Also, a point that shouldn’t need to be repeated so often is this: this is not about re-enactment.  The purpose of formulating hypotheses using mismatch theory together with evidence from the ancestral environment is to improve quality of life.  Emulating specific elements of the ancestral environment is a means to an end (quality of life), rather than an end in itself.
With that in mind let’s look at some of the chapters.
* Regarding this point, it’s informative to consider her perspective as an academic, namely that her research on the rapid evolution of crickets in Hawaii.
** Rapid evolution would have occurred following the adoption of agriculture, as agriculture would have exerted a strong selection pressure on early agriculturists.
Two of the ten chapters in the book are on diet.  The first is on dairy and the second is on grains and meat.
The chapter on dairy is about the genetics and advantages of lactase persistence and that lactase persistence is evidence that we have adapted to dairy.
While the hardcore Paleo view is essentially dairy = not Paleo, that hasn’t been the main view in the Paleo community for a while.  Dairy foods (milk, cheese, yoghurt) are reasonably nutrient dense and full fat dairy is associated with better health outcomes in observational studies [1] [2]*.  But some people don’t tolerance dairy well, whether it’s due to lactose intolerance, an allergy to dairy proteins or a milder adverse response (such as acne, clogged sinuses or mild GI symptoms).  The advantage with something like the Whole 30 followed by a reintroduction period is an awareness of how certain foods affect you that you may never have had before.  In my perspective this seems to be the main view in the Paleo community and is a far cry from ‘dairy = not Paleo, therefore don’t eat’.
* It’s surprising that full fat dairy was associated with better health outcomes given that it’s likely associated with an unhealthy lifestyle, and therefore is unlikely that this result is due to confounding variables.  Also see SuppVersity for articles on the science relating to dairy.
Grains and Meat
There actually wasn’t that much on grains, though in one section of the chapter she says Paleo is anti-starchy vegetables and grains, then proceeds to debunk this partial strawman (the strawman here bring that Paleo is anti-starchy vegetables) by saying we have adapted to increased carbohydrate consumption through more gene copies of salivary amylase.  However, the main Paleo view is that adaptation, or lack thereof, to grains as a staple in the diet never had anything to do starch digestion or carbohydrates, but rather to potentially harmful compounds in grains and the lack of bioavailable nutrients in minimally processed whole grains due to compounds like phytic acid.  That humans don’t produce phytase (an enzyme to break down phytic acid) is an argument that we are not well adapted to consume minimally processed whole grains as major dietary staple (which is what’s being recommended by dietary guidelines).  Of course there are ways of preparing foods to maximise nutrient absorption and minimise toxins, cooking being an obvious example.  Marlene Zuk mentions this elsewhere in the chapter (see below) but most national dietary guidelines ignore this while recommending minimally processed whole grains be our major dietary staple even though average micronutrient intakes are far from ideal [3].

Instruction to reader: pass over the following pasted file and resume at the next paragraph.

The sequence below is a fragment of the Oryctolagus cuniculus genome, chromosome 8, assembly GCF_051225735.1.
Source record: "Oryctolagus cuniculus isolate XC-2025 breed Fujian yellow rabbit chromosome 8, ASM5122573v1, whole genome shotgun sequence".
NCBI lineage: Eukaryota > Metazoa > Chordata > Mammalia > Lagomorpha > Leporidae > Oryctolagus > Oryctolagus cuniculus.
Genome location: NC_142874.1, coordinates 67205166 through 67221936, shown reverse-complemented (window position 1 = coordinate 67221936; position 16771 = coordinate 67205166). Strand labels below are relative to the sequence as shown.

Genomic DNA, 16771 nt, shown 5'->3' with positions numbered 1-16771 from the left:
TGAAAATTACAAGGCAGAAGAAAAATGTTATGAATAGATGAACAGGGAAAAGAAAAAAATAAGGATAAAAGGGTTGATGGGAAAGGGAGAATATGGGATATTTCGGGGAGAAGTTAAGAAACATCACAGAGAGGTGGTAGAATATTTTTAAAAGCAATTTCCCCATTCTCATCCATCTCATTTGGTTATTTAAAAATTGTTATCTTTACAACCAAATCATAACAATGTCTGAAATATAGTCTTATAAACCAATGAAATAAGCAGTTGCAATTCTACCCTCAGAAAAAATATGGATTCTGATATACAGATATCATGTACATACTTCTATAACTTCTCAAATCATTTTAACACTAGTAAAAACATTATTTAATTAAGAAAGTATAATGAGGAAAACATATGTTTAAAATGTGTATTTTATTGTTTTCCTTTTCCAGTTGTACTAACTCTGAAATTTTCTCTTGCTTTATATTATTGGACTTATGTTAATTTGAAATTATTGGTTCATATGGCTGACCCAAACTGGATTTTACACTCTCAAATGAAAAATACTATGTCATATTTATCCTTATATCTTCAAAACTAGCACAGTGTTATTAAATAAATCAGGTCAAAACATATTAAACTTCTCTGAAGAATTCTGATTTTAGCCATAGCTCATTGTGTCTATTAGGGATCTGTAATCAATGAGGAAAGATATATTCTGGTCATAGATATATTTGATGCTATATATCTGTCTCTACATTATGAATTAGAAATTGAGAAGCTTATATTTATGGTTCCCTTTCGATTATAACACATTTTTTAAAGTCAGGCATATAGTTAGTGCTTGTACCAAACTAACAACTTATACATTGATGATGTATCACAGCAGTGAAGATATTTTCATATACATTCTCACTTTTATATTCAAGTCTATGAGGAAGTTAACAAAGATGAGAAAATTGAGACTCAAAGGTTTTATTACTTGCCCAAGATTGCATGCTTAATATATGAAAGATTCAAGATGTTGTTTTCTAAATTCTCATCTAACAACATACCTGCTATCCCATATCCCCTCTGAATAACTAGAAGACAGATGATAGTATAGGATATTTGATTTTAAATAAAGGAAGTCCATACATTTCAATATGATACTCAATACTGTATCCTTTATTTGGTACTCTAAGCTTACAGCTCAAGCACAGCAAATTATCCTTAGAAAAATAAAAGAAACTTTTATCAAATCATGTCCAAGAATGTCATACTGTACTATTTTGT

“George Armelagos, an anthropologist at Emory University, suggests that distinctive cuisines developed as a way of restricting the potential for eating poisonous or otherwise unsafe foods in the environment.”
This chapter sets up the strawman that Paleo is essentially carnivorous, then debunks it, heavily featuring Katherine Milton in the process.  She makes several bizarre statements in this section such as quoting Katherine Milton saying: “…regardless of what Paleolithic hunter-gatherer societies were eating, there is little evidence to suggest that human nutritional requirements or human digestive physiology were significantly affected by such diets at any point in human evolution.”.  It’s unlikely, to say the least, that vitamin B12 and K2 being essential nutrients, our high requirement for choline/betaine, the extremely poor conversion of ALA to DHA and our smaller large intestine was not affected by diet in human evolution.  I also don’t think it’s a coincidence either that, in relation to our nutrient requirements, there are certain nutrients that animal foods are good sources of but plant foods aren’t and vice versa and therefore our nutrient requirements seem to be ideally met with combination of plant and animal foods.
“If the proponents of paleo diets were correct, however, those hunter-gatherers with higher levels of protein in their diets should be less likely to suffer from modern maladies like obesity and hypertension than do cultures consuming more plants and starches, but no evidence exists to support such a claim. Such diseases are indeed absent in most foraging societies, but they are more uniformly absent than would be expected if a high meat intake were the preventive.”